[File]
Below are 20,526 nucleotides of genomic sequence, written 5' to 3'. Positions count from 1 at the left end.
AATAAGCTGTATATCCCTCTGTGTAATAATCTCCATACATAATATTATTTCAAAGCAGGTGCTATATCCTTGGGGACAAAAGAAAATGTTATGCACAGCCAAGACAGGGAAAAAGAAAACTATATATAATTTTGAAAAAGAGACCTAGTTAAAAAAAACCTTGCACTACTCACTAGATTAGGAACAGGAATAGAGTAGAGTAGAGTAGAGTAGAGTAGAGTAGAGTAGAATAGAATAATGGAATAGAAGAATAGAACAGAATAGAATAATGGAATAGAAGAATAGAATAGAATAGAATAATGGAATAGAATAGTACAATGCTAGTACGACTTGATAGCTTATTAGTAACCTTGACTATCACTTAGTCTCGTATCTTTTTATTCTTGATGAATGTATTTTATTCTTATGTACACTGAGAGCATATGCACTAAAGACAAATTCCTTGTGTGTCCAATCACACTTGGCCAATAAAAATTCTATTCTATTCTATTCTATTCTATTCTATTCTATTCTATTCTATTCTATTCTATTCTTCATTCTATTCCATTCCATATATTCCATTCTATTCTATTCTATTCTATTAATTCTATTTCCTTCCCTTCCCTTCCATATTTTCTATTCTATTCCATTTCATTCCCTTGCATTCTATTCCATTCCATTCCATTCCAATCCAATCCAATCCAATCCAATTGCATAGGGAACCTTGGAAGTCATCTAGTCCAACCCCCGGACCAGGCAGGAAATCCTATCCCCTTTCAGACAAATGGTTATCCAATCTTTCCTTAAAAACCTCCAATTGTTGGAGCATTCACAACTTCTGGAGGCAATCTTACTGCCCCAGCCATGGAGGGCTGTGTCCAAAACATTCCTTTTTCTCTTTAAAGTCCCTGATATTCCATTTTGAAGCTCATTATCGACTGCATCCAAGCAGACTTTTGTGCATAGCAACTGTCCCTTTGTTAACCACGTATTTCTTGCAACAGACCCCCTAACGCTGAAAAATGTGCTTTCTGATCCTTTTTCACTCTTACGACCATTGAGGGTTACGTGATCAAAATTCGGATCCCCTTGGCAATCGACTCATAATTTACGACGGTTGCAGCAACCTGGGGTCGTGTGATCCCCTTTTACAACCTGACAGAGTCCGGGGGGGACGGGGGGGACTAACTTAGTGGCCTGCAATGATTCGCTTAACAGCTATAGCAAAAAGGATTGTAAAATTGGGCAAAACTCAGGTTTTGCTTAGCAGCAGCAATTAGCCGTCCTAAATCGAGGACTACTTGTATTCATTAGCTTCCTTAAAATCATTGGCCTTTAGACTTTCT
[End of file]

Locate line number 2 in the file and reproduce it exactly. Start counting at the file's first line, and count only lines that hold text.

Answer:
AATAAGCTGTATATCCCTCTGTGTAATAATCTCCATACATAATATTATTTCAAAGCAGGTGCTATATCCTTGGGGACAAAAGAAAATGTTATGCACAGCCAAGACAGGGAAAAAGAAAACTATATATAATTTTGAAAAAGAGACCTAGTTAAAAAAAACCTTGCACTACTCACTAGATTAGGAACAGGAATAGAGTAGAGTAGAGTAGAGTAGAGTAGAGTAGAGTAGAATAGAATAATGGAATAGAAGAATAGAACAGAATAGAATAATGGAATAGAAGAATAGAATAGAATAGAATAATGGAATAGAATAGTACAATGCTAGTACGACTTGATAGCTTATTAGTAACCTTGACTATCACTTAGTCTCGTATCTTTTTATTCTTGATGAATGTATTTTATTCTTATGTACACTGAGAGCATATGCACTAAAGACAAATTCCTTGTGTGTCCAATCACACTTGGCCAATAAAAATTCTATTCTATTCTATTCTATTCTATTCTATTCTATTCTATTCTATTCTATTCTATTCTTCATTCTATTCCATTCCATATATTCCATTCTATTCTATTCTATTCTATTAATTCTATTTCCTTCCCTTCCCTTCCATATTTTCTATTCTATTCCATTTCATTCCCTTGCATTCTATTCCATTCCATTCCATTCCAATCCAATCCAATCCAATCCAATTGCATAGGGAACCTTGGAAGTCATCTAGTCCAACCCCCGGACCAGGCAGGAAATCCTATCCCCTTTCAGACAAATGGTTATCCAATCTTTCCTTAAAAACCTCCAATTGTTGGAGCATTCACAACTTCTGGAGGCAATCTTACTGCCCCAGCCATGGAGGGCTGTGTCCAAAACATTCCTTTTTCTCTTTAAAGTCCCTGATATTCCATTTTGAAGCTCATTATCGACTGCATCCAAGCAGACTTTTGTGCATAGCAACTGTCCCTTTGTTAACCACGTATTTCTTGCAACAGACCCCCTAACGCTGAAAAATGTGCTTTCTGATCCTTTTTCACTCTTACGACCATTGAGGGTTACGTGATCAAAATTCGGATCCCCTTGGCAATCGACTCATAATTTACGACGGTTGCAGCAACCTGGGGTCGTGTGATCCCCTTTTACAACCTGACAGAGTCCGGGGGGGACGGGGGGGACTAACTTAGTGGCCTGCAATGATTCGCTTAACAGCTATAGCAAAAAGGATTGTAAAATTGGGCAAAACTCAGGTTTTGCTTAGCAGCAGCAATTAGCCGTCCTAAATCGAGGACTACTTGTATTCATTAGCTTCCTTAAAATCATTGGCCTTTAGACTTTCT